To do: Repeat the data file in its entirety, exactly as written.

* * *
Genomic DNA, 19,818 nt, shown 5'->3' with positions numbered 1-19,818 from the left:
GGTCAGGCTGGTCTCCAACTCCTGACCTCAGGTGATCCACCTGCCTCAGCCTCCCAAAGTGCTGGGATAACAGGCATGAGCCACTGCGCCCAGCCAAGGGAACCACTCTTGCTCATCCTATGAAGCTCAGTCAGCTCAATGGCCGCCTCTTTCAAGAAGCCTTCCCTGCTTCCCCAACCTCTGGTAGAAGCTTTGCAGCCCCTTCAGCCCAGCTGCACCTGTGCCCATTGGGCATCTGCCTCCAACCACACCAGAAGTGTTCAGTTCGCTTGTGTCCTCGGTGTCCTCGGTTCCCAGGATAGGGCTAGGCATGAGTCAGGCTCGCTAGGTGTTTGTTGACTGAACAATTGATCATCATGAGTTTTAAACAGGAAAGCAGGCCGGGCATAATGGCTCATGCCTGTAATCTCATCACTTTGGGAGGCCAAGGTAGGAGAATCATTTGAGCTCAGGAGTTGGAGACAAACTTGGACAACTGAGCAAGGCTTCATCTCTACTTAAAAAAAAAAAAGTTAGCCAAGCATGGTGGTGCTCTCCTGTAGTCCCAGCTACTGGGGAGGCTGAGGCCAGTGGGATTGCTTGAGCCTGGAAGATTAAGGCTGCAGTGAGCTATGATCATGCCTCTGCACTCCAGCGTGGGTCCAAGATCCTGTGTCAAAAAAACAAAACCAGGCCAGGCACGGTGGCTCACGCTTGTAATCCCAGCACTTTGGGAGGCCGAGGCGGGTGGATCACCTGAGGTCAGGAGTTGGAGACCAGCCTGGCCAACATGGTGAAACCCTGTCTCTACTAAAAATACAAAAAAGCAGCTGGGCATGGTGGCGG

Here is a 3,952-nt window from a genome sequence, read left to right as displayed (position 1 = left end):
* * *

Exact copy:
Genomic DNA, 19,818 nt, shown 5'->3' with positions numbered 1-19,818 from the left:
GGTCAGGCTGGTCTCCAACTCCTGACCTCAGGTGATCCACCTGCCTCAGCCTCCCAAAGTGCTGGGATAACAGGCATGAGCCACTGCGCCCAGCCAAGGGAACCACTCTTGCTCATCCTATGAAGCTCAGTCAGCTCAATGGCCGCCTCTTTCAAGAAGCCTTCCCTGCTTCCCCAACCTCTGGTAGAAGCTTTGCAGCCCCTTCAGCCCAGCTGCACCTGTGCCCATTGGGCATCTGCCTCCAACCACACCAGAAGTGTTCAGTTCGCTTGTGTCCTCGGTGTCCTCGGTTCCCAGGATAGGGCTAGGCATGAGTCAGGCTCGCTAGGTGTTTGTTGACTGAACAATTGATCATCATGAGTTTTAAACAGGAAAGCAGGCCGGGCATAATGGCTCATGCCTGTAATCTCATCACTTTGGGAGGCCAAGGTAGGAGAATCATTTGAGCTCAGGAGTTGGAGACAAACTTGGACAACTGAGCAAGGCTTCATCTCTACTTAAAAAAAAAAAAGTTAGCCAAGCATGGTGGTGCTCTCCTGTAGTCCCAGCTACTGGGGAGGCTGAGGCCAGTGGGATTGCTTGAGCCTGGAAGATTAAGGCTGCAGTGAGCTATGATCATGCCTCTGCACTCCAGCGTGGGTCCAAGATCCTGTGTCAAAAAAACAAAACCAGGCCAGGCACGGTGGCTCACGCTTGTAATCCCAGCACTTTGGGAGGCCGAGGCGGGTGGATCACCTGAGGTCAGGAGTTGGAGACCAGCCTGGCCAACATGGTGAAACCCTGTCTCTACTAAAAATACAAAAAAGCAGCTGGGCATGGTGGCGG

Here is a 3,952-nt window from a genome sequence, read left to right as displayed (position 1 = left end):